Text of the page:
Shingles (herpes zoster) is a painful and blistering skin rash that affects individuals who have once had chickenpox. The virus that normally causes chickenpox never leaves the body of the affected individual and stays dormant in spinal nerve roots. After many years in case the immune system becomes weak, the virus reactivates and spreads along nerves and finally causes rather painful blistering of the skin.
Shingles is mostly reported in elderly individuals and is a common medical condition affecting immunocompromised patients. The disease develops only on one side of the body. The affected skin is covers with blisters of different size and pain is actually a consequence of damage to the nerve innervating the affected part of the skin. The virus uses the nerve to gets to the skin.
In the majority of patients rash lasts 7-10 days and heals within additional 2-4 weeks. Pain is the most severe characteristic of shingles and is alleviated only with potent pain killers. Most people overcome disease successfully while some may end up with postherpetic neuralgia, a complication that may be permanent.
Treatment for Shingles
Rash in patients suffering from shingles must be kept clean and dry. With proper care of the affected skin, one may avoid secondary skin infections. Because the skin is too sensitive patients are supposed to wear loose-fitting clothing. Itching may be relieved with Calamine lotions and antihistamine drugs.
As far as pain is concerned, depending on its intensity patients are prescribed different pain relieving medications. Mild pain can be brought under control with paracetamol and NSAIDs. Normally, these drugs are not prescribe to patients who have stomach or kidney problems (e.g. a peptic ulcer), liver problems, are suffering from asthma and are pregnant/breastfeeding.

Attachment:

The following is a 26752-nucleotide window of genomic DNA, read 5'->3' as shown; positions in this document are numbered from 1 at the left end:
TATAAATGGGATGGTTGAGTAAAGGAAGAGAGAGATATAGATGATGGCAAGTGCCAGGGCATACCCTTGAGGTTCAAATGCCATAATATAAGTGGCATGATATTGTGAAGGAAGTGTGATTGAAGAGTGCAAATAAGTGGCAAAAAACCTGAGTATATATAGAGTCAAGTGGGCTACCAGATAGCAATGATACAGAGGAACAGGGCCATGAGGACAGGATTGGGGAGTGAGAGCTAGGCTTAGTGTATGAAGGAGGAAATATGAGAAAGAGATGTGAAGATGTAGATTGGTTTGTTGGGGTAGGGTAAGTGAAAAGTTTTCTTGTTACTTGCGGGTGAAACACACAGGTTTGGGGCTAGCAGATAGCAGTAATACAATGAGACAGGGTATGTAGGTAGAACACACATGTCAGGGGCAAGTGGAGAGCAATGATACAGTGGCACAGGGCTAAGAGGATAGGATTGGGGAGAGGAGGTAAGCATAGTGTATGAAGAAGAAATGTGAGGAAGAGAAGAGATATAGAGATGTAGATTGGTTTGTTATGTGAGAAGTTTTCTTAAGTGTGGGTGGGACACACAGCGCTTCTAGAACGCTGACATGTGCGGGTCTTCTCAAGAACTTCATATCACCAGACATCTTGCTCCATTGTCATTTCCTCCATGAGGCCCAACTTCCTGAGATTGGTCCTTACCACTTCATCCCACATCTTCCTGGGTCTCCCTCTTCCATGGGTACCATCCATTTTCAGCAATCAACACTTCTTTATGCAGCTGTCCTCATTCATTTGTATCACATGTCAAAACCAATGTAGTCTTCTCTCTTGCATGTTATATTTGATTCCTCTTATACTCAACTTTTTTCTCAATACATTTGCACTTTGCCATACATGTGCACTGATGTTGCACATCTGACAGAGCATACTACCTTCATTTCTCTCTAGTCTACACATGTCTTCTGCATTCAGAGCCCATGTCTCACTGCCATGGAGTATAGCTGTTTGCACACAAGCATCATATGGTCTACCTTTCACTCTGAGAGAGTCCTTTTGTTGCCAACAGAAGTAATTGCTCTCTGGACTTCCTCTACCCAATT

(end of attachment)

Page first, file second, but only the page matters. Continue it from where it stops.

Opioids are quite efficient against pain. Codeine is one of the most commonly prescribed drugs for people suffering from shingles.
Severe pain may be dealt with some antidepressants. These drugs are usually prescribed to patients who have developed postherpetic neuralgia. Some of them are amitriptyline, imipramine and nortriptyline. In case of any side effects doctors may adjust the dose or replace the drug with another antidepressant.
Anticonvulsants are under normal circumstances prescribed to patients suffering from epilepsy. They are, however, also highly efficient in managing pain patients suffering from shingles face with. Gabapentin is frequently used antiepileptic drug in case of shingles.
Finally, along with pain killers, patients may be additionally administered antiviral drugs such as acyclovir, Valacyclovir and famciclovir. They reduce the severity of rash, accelerate healing and may sometimes prevent complications.
Prevention of Shingles
It is hard to prevent shingles from occurring, sometimes even impossible. The explanation is simple. We do not known when our immune system will be weak enough and what trigger will be sufficient enough to reactivate the virus. But, if one manages to stay stress-free and eat healthy, the chance of shingles may reduce. Once the experts identify triggers of shingles, prevention may be possible.
There is a vaccine called Zostavax, capable of preventing shingles in individuals over the age of 60. The vaccine is most efficient in people between the age of 60 and 69, while its efficacy declines once the person enters seventh decade of his/her life. This vaccine is never administered in people who have already had viral reactivation.